Thinking Cremation?

More and more Americans are choosing cremation, but how will your plans support those you love? Will the choices you make help them begin healing when they’ll need it most? Here are 7 things your family should know.


1) How It Works

Cremation is a clean and ecologically safe process of reducing a body to its basic elements. During cremation, the casket or container holding the deceased is placed in the cremation chamber. The chamber temperature reaches up to 1,800 degrees Fahrenheit. After a couple of hours, the cremated remains are carefully removed from the cremation chamber and placed into container, or an urn chosen and purchased by the family.


2) Choosing A Provider

Every hotel provides customers with basic lodging, but all are not equal. So too with cremation providers. While each performs the same fundamental service, the facilities, personnel, and practices may vary significantly from provider-to-provider. It’s important for every person considering cremation to spend some time researching and considering the differences between providers in their communities, beyond price alone.

Important Questions to Consider

  • How and where will the cremation process be completed?
  • Will the staff handle all remains with absolute integrity?
  • What safeguards are in place to prevent clerical errors or other mistakes at the time of cremation?
  • Will all policies and applicable legal requirements be shared with me prior to finalizing cremation arrangements?
  • Am I or my loved ones allowed to inspect the crematory?
  • Will my loved ones be treated with warmth and professionalism at all times?
  • Is there an option to select additional memorial or celebration of life services if I (or my family) choose?


3) Understand Your Options

Cremation is simply a choice of disposition – what is ultimately done with the body following death. It does not restrict the type of services available to you. A cremation can happen after traditional funeral services are held, which may include a casket, pallbearers, wake, viewing, etc. Or it can be part of a uniquely planned family ceremony.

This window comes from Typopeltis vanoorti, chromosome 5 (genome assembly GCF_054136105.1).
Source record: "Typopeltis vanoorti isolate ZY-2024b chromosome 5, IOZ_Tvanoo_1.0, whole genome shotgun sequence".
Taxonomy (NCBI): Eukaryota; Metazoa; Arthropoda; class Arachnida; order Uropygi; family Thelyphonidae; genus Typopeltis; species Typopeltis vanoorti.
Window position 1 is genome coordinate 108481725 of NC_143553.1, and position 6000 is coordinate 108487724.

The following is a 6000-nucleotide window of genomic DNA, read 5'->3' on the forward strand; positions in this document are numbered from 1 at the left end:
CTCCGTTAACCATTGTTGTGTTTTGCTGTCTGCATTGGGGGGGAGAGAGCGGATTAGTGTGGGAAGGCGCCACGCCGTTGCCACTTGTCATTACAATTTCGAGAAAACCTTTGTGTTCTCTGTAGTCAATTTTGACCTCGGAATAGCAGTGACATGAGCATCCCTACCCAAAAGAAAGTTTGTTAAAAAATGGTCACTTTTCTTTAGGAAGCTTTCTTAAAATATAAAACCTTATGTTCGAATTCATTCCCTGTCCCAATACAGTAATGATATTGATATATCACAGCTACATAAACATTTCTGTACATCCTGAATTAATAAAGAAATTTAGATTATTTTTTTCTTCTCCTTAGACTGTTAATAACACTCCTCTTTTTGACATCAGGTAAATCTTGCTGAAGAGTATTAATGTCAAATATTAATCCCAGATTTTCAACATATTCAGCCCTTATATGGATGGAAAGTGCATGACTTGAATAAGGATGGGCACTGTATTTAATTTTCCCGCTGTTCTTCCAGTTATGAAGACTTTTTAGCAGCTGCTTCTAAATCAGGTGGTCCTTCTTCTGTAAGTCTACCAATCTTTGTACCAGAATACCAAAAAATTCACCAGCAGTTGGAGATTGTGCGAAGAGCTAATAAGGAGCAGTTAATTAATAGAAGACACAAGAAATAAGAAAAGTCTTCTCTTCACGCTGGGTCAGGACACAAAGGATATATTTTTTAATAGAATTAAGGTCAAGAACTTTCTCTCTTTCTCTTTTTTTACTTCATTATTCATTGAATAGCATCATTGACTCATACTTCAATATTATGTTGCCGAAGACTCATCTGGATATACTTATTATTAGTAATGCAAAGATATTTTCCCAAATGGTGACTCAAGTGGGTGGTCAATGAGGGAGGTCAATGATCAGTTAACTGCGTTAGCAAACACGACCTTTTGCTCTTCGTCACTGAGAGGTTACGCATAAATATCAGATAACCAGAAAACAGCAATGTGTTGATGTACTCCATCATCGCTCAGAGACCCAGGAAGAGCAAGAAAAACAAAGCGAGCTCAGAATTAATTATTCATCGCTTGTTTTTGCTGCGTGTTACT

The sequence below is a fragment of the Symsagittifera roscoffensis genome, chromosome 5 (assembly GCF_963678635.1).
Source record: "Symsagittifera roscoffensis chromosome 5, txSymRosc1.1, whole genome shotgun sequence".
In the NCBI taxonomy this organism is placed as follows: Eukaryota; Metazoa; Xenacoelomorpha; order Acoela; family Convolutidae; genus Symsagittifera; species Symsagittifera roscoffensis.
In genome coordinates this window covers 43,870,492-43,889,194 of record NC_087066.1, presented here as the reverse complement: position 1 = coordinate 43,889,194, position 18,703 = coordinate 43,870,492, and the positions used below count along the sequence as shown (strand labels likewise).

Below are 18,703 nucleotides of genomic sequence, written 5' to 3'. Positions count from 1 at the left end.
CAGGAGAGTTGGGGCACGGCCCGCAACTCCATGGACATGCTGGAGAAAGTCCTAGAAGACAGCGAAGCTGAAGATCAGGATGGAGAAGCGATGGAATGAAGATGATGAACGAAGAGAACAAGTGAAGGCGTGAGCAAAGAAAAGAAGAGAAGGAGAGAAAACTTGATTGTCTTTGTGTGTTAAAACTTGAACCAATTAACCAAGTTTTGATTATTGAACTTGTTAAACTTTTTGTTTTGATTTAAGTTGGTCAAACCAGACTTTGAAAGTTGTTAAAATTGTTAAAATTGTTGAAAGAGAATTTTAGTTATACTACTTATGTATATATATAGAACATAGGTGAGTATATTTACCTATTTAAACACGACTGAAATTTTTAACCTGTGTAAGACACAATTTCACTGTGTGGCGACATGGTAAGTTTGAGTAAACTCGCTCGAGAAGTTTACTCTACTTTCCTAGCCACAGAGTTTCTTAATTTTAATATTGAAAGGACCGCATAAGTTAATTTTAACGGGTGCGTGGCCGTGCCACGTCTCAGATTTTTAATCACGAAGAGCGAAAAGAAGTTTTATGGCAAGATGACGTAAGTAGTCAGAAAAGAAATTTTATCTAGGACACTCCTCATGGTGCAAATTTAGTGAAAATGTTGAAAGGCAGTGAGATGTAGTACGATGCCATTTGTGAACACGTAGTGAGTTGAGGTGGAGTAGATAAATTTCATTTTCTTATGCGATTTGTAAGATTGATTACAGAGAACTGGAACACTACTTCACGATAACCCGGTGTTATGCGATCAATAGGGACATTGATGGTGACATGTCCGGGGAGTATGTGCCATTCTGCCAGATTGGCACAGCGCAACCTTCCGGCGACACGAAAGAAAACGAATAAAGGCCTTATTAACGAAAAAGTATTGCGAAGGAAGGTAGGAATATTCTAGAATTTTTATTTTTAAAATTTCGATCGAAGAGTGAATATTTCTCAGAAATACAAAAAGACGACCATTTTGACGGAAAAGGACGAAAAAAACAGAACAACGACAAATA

It’s important to understand what is and isn’t included in your cremation plan. For example, “direct cremation,” while affordable, does not include any traditional funeral or pre-funeral events. The body is simply cremated shortly after death and the cremated remains returned to the family without any further services specified.


Families can, however, elect to hold a memorial service following cremation.


Choosing a “traditional cremation” allows for a greater variety of funeral services immediately following death. The body of the deceased (embalmed and placed into a specially-selected cremation casket or rental casket) is the focal point of the service. This allows for a visitation to take place prior if you so choose. Once services are complete, the cremation takes place. The cremated remains are then returned to the family to be scattered, buried, or retained in an urn.


4) Why Service Still Matters

Before making decisions about funeral services, there’s an important fact you should remember. Your death really doesn’t belong to you. It belongs to all those who have ever loved you. This means the people most affected by the decisions you make will be your family as they begin to cope with a world you’re no longer a part of.